“What’s shooting have to do with it? We’re throwing dynamite.”

“Okay and I was better at throwin’ the ball when we was kids, too. Always got the ball to the kid with the stick.”

“You did have a good arm and could run, but…” Heyes shook his head. “It’s too dangerous. What if we need your gun, too?”

“After all this dynamite? You light ‘em and I’ll throw ‘em. Have the others and horses ready to go.”

Heyes ran his fingers through his hair. “Yeah, maybe the posse will back far off, if not persuaded to leave. Horses are rested now and can run to Ribbon Creek Canyon, if need be. And it’s so narrow; we can use some dynamite there, too, to block them from following us.”

Wheat was helping Kyle carry the box near the entrance as he muttered, “Dang fool volunteerin’ like that. Wouldn’t see me wantin’ to be the first outta this mine, even with a stick of dynamite.”

“Kyle, take about ten sticks of dynamite with you for later.”

“Shore thing, Heyes.”

“And Wheat, get the rest of the men and horses ready to leave fast.”

“…and I ain’t gonna be the last one, either.” Wheat turned and went further into the mineshaft to get the men prepared.

Heyes found a candle stub and lit it. “Well, should we see what a few explosives can do about our predicament?”

Curry holstered his gun and took off his jacket. He stretched his arms and shoulders. “Ready when you are.”

“Kid, I know Kyle said they were five-second fuses, but to be on the safe side…”

“I’ll be thowin’ them like they’re three-second fuses.”

“And don’t aim directly. I’d hate to see anyone killed.”

“Not plannin’ to add murder on my wanted poster. Don’t worry, Heyes.” Kid smiled.

“You know that’s what I do best.” Heyes paused a moment. “Hope this works…”

They both went as close to the entrance as possible without being in the line of fire and Heyes lit a fuse with the candle and passed it over to the Kid. Curry took a few steps out and threw the stick to the right. As the dynamite was about to sail over the large boulder, it exploded. Another stick passed between the outlaws and an explosion occurred just over the rocks on the left.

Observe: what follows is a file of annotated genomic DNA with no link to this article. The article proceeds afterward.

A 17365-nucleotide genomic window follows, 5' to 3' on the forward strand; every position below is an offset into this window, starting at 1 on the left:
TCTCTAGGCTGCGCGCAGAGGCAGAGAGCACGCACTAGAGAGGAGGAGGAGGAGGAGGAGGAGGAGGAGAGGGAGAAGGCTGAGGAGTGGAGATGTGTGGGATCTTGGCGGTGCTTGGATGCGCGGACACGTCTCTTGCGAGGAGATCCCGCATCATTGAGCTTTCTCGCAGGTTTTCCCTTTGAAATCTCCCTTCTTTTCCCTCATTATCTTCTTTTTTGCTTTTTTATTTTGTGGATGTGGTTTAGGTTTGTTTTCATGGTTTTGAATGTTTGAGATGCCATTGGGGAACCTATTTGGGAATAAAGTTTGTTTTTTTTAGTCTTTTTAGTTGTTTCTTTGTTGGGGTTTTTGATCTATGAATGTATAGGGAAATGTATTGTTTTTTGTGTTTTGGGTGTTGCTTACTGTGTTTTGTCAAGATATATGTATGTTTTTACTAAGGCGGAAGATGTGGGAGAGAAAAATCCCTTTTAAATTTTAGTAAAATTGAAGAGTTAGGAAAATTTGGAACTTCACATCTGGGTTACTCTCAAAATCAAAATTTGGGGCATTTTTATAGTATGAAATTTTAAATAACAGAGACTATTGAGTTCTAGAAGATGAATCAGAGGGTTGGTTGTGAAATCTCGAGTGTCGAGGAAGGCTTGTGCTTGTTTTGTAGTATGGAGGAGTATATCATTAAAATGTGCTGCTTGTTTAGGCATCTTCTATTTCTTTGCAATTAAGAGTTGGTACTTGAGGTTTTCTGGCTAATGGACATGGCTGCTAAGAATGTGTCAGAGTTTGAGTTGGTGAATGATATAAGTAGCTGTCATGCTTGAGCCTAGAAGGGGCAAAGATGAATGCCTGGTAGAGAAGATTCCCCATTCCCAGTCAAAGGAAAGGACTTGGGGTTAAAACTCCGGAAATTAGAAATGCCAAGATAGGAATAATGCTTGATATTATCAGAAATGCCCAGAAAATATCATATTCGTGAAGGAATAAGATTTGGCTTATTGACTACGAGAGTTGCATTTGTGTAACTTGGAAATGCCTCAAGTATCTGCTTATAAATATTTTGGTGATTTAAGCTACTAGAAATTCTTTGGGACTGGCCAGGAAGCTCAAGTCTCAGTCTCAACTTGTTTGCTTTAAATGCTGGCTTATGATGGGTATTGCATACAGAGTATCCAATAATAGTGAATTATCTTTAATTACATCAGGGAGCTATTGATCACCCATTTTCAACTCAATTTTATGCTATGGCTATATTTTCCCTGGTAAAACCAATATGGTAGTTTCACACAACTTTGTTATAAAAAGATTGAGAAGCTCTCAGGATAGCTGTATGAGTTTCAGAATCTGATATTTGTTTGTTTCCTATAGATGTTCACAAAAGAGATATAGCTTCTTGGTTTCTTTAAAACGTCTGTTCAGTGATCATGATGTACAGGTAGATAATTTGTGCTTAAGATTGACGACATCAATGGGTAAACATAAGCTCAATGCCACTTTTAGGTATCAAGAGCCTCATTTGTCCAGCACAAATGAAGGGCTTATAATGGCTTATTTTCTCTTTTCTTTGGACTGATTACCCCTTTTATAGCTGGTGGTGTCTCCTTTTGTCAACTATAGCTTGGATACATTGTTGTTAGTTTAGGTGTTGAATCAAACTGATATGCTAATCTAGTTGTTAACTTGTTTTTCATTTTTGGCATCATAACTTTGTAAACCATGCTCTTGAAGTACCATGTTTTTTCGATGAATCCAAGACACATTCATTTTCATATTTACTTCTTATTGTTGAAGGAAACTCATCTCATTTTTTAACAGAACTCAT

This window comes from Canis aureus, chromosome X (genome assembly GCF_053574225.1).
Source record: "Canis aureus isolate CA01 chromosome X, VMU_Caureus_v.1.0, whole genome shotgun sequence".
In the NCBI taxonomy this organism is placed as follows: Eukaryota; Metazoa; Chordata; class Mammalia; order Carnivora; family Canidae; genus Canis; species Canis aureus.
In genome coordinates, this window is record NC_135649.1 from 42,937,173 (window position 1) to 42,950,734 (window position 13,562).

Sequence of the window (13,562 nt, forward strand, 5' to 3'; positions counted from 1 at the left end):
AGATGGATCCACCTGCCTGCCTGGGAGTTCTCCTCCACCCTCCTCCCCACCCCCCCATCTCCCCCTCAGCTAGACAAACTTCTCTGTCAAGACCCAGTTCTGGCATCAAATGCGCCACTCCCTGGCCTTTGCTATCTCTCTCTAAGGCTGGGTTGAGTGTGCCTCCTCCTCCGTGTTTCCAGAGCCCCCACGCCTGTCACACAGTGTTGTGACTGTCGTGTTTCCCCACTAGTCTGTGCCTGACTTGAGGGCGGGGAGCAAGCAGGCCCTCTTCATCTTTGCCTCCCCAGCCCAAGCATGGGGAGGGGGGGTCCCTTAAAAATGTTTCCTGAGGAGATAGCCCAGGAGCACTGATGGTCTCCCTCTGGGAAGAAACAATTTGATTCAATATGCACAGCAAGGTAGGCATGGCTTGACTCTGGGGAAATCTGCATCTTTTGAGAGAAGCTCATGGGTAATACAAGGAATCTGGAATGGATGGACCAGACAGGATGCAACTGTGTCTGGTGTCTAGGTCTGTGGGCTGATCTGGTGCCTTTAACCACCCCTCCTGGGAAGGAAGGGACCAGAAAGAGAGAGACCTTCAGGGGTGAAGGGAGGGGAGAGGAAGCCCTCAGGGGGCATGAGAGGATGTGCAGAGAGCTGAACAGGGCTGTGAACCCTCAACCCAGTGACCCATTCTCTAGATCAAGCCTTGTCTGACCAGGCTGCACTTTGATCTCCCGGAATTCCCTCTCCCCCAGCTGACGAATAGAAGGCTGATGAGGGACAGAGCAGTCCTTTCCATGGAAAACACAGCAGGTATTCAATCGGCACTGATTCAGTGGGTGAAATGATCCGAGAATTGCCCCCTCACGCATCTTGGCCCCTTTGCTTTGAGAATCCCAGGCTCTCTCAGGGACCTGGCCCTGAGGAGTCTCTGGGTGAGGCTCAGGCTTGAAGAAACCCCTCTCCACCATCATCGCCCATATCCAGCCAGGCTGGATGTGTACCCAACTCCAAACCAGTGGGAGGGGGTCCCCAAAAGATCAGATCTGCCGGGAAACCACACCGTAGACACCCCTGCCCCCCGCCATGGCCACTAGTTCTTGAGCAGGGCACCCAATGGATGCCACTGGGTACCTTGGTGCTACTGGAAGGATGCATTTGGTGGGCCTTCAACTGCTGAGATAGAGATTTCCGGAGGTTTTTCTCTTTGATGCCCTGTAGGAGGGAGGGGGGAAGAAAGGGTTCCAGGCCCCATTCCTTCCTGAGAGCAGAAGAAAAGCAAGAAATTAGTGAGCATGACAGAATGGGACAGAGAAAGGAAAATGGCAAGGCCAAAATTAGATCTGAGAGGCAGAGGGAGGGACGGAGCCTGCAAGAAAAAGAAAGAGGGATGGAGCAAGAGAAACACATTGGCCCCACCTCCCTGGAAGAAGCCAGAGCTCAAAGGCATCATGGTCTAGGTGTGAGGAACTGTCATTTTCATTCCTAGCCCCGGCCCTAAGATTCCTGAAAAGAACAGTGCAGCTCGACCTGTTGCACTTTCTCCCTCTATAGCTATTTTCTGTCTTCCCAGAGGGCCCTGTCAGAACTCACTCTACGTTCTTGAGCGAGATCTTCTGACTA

The posse was startled by the explosions that kept on coming. Their horses fought the lead ropes to escape. A few of the confused men shot back, but from behind the cover of the rocks. Others went to the horses that were breaking free and about to bolt. They looked over to the sheriff leading the posse. “Retreat! Meet at the river!”

The relieved men quickly obeyed the order and mounted their horses. Their animals needed no encouragement to leave the area.

As the posse began to retreat, Curry threw as far as he could over the rocks. Both outlaws were breathing heavily as they ventured out of the mine to evaluate the situation.

“I…think they’re…gone!” Curry was doubled over with his hands on his knees trying to catch his breath.

“Thought I heard…river.” Heyes put a hand on his partner’s back. “Think it bought us some time to get to the canyon.”